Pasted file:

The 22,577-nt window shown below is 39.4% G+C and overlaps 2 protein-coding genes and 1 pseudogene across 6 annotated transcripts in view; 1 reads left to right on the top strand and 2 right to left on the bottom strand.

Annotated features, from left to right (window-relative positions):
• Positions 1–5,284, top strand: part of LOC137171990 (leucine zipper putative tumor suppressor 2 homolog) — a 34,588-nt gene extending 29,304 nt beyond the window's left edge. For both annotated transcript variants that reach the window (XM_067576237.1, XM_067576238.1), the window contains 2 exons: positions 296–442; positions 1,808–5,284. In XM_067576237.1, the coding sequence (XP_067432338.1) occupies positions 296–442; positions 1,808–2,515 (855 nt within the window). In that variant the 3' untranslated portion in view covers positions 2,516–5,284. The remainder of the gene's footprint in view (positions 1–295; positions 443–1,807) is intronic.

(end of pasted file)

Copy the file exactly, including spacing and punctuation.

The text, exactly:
The 22,577-nt window shown below is 39.4% G+C and overlaps 2 protein-coding genes and 1 pseudogene across 6 annotated transcripts in view; 1 reads left to right on the top strand and 2 right to left on the bottom strand.

Annotated features, from left to right (window-relative positions):
• Positions 1–5,284, top strand: part of LOC137171990 (leucine zipper putative tumor suppressor 2 homolog) — a 34,588-nt gene extending 29,304 nt beyond the window's left edge. For both annotated transcript variants that reach the window (XM_067576237.1, XM_067576238.1), the window contains 2 exons: positions 296–442; positions 1,808–5,284. In XM_067576237.1, the coding sequence (XP_067432338.1) occupies positions 296–442; positions 1,808–2,515 (855 nt within the window). In that variant the 3' untranslated portion in view covers positions 2,516–5,284. The remainder of the gene's footprint in view (positions 1–295; positions 443–1,807) is intronic.